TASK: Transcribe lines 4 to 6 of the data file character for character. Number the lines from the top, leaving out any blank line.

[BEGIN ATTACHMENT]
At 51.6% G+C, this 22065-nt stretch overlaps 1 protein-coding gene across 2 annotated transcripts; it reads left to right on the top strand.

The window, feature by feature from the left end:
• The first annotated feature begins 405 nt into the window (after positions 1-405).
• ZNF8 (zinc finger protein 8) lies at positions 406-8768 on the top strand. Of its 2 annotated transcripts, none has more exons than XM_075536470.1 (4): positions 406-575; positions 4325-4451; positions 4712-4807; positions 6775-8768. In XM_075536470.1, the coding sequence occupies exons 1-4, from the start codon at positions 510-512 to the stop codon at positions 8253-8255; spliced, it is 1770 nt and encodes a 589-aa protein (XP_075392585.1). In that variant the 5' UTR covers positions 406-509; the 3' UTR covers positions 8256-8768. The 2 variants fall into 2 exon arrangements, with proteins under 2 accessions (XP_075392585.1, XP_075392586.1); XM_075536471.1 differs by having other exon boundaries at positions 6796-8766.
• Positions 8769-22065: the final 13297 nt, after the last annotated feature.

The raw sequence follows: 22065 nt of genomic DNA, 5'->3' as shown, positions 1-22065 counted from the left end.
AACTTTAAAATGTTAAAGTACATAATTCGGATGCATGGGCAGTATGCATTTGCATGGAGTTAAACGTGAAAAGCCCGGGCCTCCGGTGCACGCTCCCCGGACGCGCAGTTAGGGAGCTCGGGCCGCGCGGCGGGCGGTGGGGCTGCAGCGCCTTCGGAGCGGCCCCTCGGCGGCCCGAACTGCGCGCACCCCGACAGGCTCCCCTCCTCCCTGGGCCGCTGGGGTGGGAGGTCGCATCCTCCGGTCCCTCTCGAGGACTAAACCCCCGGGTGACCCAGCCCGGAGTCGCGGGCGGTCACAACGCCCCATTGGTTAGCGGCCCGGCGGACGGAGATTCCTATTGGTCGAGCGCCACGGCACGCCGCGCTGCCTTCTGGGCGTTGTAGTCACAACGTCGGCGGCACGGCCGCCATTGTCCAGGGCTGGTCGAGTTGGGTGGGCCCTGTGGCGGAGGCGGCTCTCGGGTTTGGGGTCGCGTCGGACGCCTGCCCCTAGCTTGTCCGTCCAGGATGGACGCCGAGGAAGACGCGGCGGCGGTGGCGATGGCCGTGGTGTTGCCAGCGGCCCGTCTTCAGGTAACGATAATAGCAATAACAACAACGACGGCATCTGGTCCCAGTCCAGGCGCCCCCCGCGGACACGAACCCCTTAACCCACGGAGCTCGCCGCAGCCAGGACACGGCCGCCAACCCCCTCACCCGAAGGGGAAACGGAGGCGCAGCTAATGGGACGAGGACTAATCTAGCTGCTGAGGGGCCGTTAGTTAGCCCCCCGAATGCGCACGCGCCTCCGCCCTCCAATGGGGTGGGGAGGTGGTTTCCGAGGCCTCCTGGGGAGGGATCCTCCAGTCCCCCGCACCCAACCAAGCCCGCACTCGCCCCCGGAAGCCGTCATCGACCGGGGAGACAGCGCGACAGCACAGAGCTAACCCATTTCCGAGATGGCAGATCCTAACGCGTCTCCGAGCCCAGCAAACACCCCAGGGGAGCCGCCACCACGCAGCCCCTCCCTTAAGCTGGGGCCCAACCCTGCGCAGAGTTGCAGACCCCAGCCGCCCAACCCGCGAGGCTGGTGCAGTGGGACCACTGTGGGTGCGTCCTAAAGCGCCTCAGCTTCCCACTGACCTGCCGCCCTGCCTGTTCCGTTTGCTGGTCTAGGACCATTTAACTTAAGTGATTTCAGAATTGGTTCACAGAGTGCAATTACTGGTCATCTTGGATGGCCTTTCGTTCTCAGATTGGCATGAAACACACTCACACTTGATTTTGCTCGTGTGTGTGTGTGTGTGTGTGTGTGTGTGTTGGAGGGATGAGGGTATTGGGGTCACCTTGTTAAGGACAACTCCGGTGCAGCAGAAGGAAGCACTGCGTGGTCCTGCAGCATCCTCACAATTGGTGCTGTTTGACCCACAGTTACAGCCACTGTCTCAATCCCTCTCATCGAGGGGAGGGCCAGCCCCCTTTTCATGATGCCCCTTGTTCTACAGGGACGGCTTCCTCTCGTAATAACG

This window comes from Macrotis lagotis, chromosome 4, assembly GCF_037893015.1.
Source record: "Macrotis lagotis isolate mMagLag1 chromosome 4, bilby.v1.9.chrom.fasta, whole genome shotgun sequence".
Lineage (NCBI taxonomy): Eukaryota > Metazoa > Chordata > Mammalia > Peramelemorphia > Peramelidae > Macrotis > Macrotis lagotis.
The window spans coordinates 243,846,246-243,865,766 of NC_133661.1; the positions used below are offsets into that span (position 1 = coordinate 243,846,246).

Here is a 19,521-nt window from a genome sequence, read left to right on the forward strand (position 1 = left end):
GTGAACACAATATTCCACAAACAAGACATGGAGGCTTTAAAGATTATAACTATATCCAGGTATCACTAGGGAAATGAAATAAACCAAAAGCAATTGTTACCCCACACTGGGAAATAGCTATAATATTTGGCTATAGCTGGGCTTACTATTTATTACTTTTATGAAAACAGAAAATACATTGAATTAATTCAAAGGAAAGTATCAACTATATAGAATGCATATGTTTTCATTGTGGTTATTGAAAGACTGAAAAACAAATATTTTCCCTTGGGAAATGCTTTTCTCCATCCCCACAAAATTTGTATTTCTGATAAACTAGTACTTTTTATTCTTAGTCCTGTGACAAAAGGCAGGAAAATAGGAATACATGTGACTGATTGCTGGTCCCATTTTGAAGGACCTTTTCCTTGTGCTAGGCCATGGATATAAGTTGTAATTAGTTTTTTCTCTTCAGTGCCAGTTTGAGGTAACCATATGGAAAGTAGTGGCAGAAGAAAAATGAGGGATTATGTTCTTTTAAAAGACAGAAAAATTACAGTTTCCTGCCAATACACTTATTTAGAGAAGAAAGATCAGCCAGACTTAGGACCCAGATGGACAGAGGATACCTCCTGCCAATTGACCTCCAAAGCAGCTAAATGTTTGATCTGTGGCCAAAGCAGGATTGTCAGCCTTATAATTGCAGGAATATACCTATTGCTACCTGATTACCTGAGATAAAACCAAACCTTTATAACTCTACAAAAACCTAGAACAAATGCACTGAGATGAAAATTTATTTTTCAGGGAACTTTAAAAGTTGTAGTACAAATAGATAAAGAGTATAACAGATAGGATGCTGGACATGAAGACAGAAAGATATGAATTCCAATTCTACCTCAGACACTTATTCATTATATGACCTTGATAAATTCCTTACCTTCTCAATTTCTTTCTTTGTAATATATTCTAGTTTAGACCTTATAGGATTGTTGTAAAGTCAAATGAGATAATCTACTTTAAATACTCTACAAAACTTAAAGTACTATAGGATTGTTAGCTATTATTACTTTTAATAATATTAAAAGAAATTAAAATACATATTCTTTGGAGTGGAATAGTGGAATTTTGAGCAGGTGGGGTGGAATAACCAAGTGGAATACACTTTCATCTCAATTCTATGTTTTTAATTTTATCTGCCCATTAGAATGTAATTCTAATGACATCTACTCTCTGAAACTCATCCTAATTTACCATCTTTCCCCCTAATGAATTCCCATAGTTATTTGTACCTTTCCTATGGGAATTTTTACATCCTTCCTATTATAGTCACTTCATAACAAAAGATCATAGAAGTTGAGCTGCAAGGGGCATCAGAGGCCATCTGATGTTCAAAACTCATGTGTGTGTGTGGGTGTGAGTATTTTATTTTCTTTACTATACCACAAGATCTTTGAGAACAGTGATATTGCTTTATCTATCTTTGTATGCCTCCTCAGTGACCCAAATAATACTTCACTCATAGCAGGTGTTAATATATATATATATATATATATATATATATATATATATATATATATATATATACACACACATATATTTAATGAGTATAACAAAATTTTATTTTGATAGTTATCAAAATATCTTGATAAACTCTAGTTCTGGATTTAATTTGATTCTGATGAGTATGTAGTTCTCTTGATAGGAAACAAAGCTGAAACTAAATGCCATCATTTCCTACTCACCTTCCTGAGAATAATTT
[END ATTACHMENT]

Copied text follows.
• ZNF8 (zinc finger protein 8) lies at positions 406-8768 on the top strand. Of its 2 annotated transcripts, none has more exons than XM_075536470.1 (4): positions 406-575; positions 4325-4451; positions 4712-4807; positions 6775-8768. In XM_075536470.1, the coding sequence occupies exons 1-4, from the start codon at positions 510-512 to the stop codon at positions 8253-8255; spliced, it is 1770 nt and encodes a 589-aa protein (XP_075392585.1). In that variant the 5' UTR covers positions 406-509; the 3' UTR covers positions 8256-8768. The 2 variants fall into 2 exon arrangements, with proteins under 2 accessions (XP_075392585.1, XP_075392586.1); XM_075536471.1 differs by having other exon boundaries at positions 6796-8766.
• Positions 8769-22065: the final 13297 nt, after the last annotated feature.

The raw sequence follows: 22065 nt of genomic DNA, 5'->3' as shown, positions 1-22065 counted from the left end.